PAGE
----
Background The ICD-based Injury Severity Score (ICISS) provides a criterion for selecting severe injuries, useful when reporting trends in injury incidence because less affected by extraneous factors than total hospitalised cases. We assessed the relative performance of some variants of ICISS.
Method Records from the Australian National Hospital Morbidity Database were included if Principal Diagnosis was S00-T89 (ICD10AM), the episode ended in the 2 years to 30 June 2007 and the mode of separation was not transfer to another acute-care hospital or statistical discharge.
The ICISS variants studied were: multiplicative; worst injury; treating comorbidity as a covariate (instead of and as well as age); hybrid (precoordinating multiple injury codes within each body region); and omitting same-day cases.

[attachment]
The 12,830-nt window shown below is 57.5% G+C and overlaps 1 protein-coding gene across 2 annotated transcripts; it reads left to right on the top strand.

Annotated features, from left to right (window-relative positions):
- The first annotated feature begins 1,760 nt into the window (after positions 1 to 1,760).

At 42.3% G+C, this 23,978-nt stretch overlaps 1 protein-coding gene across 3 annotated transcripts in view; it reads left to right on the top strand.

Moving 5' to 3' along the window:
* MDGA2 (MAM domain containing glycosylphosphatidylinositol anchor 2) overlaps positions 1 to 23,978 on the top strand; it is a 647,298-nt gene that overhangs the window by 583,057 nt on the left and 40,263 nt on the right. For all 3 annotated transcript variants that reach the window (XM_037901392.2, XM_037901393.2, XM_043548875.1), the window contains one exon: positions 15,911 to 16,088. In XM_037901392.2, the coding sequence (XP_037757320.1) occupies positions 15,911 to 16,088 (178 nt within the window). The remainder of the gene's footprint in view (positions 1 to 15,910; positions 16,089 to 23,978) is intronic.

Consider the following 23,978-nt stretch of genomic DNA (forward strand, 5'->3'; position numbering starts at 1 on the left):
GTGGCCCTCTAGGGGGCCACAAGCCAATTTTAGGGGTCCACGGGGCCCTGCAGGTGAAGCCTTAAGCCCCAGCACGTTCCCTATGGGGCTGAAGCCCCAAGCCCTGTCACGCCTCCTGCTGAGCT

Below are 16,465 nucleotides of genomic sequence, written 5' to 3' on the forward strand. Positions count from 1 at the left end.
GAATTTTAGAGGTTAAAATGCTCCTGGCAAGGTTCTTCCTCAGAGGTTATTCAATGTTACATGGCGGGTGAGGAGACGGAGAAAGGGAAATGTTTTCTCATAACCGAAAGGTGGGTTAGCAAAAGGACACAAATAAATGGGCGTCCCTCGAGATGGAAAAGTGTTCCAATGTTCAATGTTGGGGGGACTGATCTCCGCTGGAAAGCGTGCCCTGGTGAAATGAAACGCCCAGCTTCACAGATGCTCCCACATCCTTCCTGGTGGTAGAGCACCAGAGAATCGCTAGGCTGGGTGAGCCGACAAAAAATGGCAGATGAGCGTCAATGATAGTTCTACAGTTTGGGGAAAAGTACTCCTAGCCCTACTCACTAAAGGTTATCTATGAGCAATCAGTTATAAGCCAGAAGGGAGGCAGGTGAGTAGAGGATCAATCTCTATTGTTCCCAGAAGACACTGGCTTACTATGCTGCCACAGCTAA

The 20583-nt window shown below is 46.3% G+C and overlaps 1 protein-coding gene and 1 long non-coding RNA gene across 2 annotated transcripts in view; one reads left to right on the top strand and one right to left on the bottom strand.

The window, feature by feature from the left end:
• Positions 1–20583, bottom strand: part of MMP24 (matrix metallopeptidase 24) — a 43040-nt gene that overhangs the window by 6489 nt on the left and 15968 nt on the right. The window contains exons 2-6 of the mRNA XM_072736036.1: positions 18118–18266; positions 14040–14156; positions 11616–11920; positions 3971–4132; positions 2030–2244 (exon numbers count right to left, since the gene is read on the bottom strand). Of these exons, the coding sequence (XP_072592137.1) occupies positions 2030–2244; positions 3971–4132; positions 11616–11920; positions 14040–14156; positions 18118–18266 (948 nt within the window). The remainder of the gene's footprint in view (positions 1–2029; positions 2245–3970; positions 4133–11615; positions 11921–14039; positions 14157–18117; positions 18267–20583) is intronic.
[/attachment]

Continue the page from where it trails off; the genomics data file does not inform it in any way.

Survival proportions specific to each injury diagnosis code (Osler's ‘SRR’) were used to calculate ICISS, the method differing between variants. Performance of each variant in predicting survival was assessed by logistic regression modelling.
Findings Multiplicative and worst injury approaches had similar discrimination and calibration (H-L statistic). Replacing age with comorbidity improved discrimination in multiplicative and worst injury models but calibration deteriorated. Including both comorbidity and age improved discrimination (multiplicative and worst injury); calibration did not change in the former, and deteriorated slightly in the latter. The hybrid approaches did not improve the models. Excluding same-day cases had little effect.
Conclusion In this setting (all hospitalised injuries; ICD10AM coding) the best overall performance was for the multiplicative approach with both age and comorbidity as covariates.
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